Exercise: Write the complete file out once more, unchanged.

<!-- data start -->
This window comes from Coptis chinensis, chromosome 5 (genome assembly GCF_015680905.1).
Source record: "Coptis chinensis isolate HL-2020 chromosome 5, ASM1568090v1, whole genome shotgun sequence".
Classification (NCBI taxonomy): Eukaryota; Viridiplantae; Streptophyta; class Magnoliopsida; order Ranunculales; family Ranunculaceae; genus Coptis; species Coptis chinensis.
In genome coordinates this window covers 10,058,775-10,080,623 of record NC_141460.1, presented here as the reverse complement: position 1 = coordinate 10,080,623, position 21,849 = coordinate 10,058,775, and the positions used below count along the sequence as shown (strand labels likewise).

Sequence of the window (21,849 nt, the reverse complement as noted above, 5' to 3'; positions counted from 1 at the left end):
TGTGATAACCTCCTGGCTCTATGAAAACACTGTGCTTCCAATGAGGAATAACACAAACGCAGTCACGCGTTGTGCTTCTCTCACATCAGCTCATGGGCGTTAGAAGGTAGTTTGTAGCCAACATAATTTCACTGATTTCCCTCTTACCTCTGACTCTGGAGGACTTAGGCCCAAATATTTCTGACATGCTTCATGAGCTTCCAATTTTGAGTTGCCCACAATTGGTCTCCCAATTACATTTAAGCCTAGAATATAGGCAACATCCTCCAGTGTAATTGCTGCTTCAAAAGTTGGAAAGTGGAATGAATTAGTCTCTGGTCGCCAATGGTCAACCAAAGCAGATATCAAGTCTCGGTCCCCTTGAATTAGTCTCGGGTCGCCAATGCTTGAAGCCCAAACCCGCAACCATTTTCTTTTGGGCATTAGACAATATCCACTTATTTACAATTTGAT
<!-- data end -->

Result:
This window comes from Coptis chinensis, chromosome 5 (genome assembly GCF_015680905.1).
Source record: "Coptis chinensis isolate HL-2020 chromosome 5, ASM1568090v1, whole genome shotgun sequence".
Classification (NCBI taxonomy): Eukaryota; Viridiplantae; Streptophyta; class Magnoliopsida; order Ranunculales; family Ranunculaceae; genus Coptis; species Coptis chinensis.
In genome coordinates this window covers 10,058,775-10,080,623 of record NC_141460.1, presented here as the reverse complement: position 1 = coordinate 10,080,623, position 21,849 = coordinate 10,058,775, and the positions used below count along the sequence as shown (strand labels likewise).

Sequence of the window (21,849 nt, the reverse complement as noted above, 5' to 3'; positions counted from 1 at the left end):
TGTGATAACCTCCTGGCTCTATGAAAACACTGTGCTTCCAATGAGGAATAACACAAACGCAGTCACGCGTTGTGCTTCTCTCACATCAGCTCATGGGCGTTAGAAGGTAGTTTGTAGCCAACATAATTTCACTGATTTCCCTCTTACCTCTGACTCTGGAGGACTTAGGCCCAAATATTTCTGACATGCTTCATGAGCTTCCAATTTTGAGTTGCCCACAATTGGTCTCCCAATTACATTTAAGCCTAGAATATAGGCAACATCCTCCAGTGTAATTGCTGCTTCAAAAGTTGGAAAGTGGAATGAATTAGTCTCTGGTCGCCAATGGTCAACCAAAGCAGATATCAAGTCTCGGTCCCCTTGAATTAGTCTCGGGTCGCCAATGCTTGAAGCCCAAACCCGCAACCATTTTCTTTTGGGCATTAGACAATATCCACTTATTTACAATTTGAT